Anyhow, the Civil War-era Ketchum hand grenades somewhat resemble yard darts. They were made in three sizes: one, three and five pounds. The Union purchased more than 92,000. The egg-shaped cast iron bodies were charged with powder. The tapered wood with three fins attached was inserted in the rear of the body to hold the powder in place. Then a primer was inserted into the nose followed by a plunger with a two-inch wide head. This picture shows the one-pound version.
The grenades were patented during the summer of 1861 by William F. Ketchum of Buffalo, NY. He was primarily known for his farm implement innovations. He was the first to offer a practical hay mowing machine, which hit the market in the mid 1840s.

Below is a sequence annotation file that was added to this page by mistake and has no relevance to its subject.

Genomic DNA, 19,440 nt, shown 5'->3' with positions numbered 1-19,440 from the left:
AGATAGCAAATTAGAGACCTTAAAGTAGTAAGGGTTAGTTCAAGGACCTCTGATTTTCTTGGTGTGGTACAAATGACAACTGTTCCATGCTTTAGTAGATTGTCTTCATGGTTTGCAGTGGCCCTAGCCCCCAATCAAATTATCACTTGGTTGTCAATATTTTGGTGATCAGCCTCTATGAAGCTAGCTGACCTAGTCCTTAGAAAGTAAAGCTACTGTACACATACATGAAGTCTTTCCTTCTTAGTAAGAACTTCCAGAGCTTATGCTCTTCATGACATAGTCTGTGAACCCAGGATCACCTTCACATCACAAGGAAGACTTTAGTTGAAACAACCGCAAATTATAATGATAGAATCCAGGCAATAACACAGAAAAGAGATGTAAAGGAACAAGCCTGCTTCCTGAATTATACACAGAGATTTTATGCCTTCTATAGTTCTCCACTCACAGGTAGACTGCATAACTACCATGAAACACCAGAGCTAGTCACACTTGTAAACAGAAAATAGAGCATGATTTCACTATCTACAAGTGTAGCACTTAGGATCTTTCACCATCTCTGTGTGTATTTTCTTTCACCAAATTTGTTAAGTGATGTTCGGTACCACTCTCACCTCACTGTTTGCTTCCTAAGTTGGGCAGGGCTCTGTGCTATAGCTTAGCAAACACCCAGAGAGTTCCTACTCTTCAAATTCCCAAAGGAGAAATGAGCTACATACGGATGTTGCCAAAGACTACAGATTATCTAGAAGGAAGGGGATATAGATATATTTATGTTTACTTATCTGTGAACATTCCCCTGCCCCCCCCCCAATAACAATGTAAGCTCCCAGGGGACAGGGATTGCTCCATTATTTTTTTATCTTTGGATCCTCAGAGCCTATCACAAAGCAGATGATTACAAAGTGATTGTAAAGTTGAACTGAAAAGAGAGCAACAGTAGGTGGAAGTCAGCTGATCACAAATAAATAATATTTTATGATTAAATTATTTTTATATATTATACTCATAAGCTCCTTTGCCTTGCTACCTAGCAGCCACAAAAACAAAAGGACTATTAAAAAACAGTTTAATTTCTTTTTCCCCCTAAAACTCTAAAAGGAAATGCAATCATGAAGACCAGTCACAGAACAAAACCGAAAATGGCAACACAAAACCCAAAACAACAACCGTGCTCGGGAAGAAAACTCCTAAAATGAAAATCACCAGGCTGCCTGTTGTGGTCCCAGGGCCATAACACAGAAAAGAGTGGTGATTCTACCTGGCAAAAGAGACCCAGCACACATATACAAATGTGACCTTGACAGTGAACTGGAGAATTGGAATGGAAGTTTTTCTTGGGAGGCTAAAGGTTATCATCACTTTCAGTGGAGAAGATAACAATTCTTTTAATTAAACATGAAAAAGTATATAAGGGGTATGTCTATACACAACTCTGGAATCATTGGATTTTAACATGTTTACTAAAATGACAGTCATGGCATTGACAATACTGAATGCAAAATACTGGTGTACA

Ketchum grenades were used during assaults on Confederate earthworks at Port Hudson, Louisana, in 1863. The defenders spread out blankets to catch the grenades so they wouldn't detonate. Then the Confederates would fling them back down into the attackers.
The grenades often failed to explode. Maybe plain yard darts would have worked better.